Two years after legalization, the licensed recreational cannabis sector in California is riddled with prohibitions, unsustainable taxes, and rigid regulations which have hindered its growth and encouraged the expansion of the black market. Most experts claim that the illegal market is probably stronger nowadays than before medical cannabis was legalized back in 1996. And this could mean that Proposition 64, which legalized recreational marijuana in California in 2016, could turn out to be a colossal mistake. Here we explain why.
Two years after licensed dealers started selling recreational cannabis in California, they still only represent a quarter of the estimated market, according to a new report by the Cannabis Advisory Committee under the Bureau of Cannabis Control (BCC).
Despite the State's attempts to fully bring cannabis businesses into the regulated commercial market, the report claims that "as much as 80% of the cannabis market in California remains illicit" due to a combination of high taxes, local prohibitions, choke points in the licensing process, and strong state regulations.
This report also shows that licensed cannabis sales ascended to $3.1 billion in 2019, which makes it the largest legal cannabis market in the world. But it is also estimated that $8.7 billion have been spent on illegal cannabis sales, which means that the black market still represents more than double the amount of the legal cannabis market. Tax revenue from legal sales for the financial year that ended last June was only $288 million, less than a third of the estimated $1 billion.
So what are the reasons for this failure?
1- The combination of state and local taxes can excessively increase retail prices, reaching up to a shocking 75% in 2019. In 2020, both cultivation and sales taxes have increased again since January 1, leaving growers and retailers at breaking point. Raising tax rates is not a smart way of increasing tax revenue as legal traders have to compete with the black market, which does not have to include taxes in its prices.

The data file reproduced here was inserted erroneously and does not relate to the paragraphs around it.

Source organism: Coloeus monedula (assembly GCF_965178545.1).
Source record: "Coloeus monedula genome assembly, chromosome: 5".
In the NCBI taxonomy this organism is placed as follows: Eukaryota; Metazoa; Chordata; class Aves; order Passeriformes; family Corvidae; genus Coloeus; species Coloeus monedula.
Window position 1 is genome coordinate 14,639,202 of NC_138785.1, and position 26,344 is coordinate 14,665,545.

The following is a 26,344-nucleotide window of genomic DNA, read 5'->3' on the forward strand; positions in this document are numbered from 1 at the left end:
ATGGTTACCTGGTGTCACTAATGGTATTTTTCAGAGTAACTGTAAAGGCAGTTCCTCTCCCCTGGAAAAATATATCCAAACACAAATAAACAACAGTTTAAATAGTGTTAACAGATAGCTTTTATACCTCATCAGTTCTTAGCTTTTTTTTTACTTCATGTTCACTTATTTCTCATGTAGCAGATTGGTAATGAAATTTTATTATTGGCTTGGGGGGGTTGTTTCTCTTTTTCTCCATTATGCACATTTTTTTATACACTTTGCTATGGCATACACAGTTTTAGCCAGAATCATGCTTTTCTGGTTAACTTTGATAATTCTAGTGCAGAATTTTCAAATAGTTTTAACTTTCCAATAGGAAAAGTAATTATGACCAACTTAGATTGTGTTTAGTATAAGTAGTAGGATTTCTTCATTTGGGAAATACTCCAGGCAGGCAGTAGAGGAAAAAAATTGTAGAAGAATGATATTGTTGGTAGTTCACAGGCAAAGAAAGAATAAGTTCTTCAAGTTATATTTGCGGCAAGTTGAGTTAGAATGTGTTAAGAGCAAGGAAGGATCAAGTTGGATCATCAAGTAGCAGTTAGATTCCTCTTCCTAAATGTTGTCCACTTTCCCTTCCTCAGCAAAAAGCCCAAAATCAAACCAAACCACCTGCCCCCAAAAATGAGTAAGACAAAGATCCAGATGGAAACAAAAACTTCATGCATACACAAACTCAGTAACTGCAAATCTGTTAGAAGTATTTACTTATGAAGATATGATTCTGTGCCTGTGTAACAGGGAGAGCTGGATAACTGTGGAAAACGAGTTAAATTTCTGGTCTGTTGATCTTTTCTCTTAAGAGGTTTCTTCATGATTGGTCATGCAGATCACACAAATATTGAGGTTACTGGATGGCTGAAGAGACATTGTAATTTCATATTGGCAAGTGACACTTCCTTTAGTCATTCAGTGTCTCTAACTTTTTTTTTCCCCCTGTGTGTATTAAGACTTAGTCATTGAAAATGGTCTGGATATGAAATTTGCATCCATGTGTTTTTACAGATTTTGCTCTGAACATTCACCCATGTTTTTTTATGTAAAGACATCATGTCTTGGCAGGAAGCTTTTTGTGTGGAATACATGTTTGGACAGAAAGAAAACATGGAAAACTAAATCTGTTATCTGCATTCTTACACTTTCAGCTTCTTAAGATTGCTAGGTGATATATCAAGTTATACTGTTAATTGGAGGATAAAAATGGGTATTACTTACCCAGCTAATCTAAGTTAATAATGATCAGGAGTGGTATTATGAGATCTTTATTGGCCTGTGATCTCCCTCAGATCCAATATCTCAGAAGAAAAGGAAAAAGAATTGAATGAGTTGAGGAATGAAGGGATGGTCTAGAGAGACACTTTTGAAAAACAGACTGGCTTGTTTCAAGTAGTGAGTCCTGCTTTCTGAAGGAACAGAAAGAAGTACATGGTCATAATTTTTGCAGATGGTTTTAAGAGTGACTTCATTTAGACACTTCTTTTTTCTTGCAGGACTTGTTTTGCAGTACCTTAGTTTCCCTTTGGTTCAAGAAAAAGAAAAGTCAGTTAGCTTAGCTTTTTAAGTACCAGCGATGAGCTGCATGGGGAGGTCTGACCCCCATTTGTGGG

2- Three quarters of the cities and towns in California have prohibited cannabis stores, which is a permitted practice under Prop 64. Due partly to this ban, California currently has only 568 licensed marijuana retailers, which represents less than a tenth of the originally estimated figure. This is equivalent to around 14 stores for every million residents. In comparison, Colorado, where cannabis was legalized in 2012, and licensed sales started in 2014, had 572 recreational marijuana retailers as of December 2, 2019, which equates to 100 stores per 1 million residents.
3- Even in places where cannabis stores are permitted, the process of obtaining a license is a red-tape nightmare, due to bureaucracy and other requirements at both local and state level. The city of Los Angeles, for instance, received more than 1600 applications for retailer licenses, and to date only 188 licenses have been granted.
4- On top of taxes and the tedious licensing process, legal marijuana businesses have to deal with other regulatory burdens, including intermediaries, analysis requirements, and numerous small regulations regarding storage, safety, transport, labeling, packaging, and waste disposal.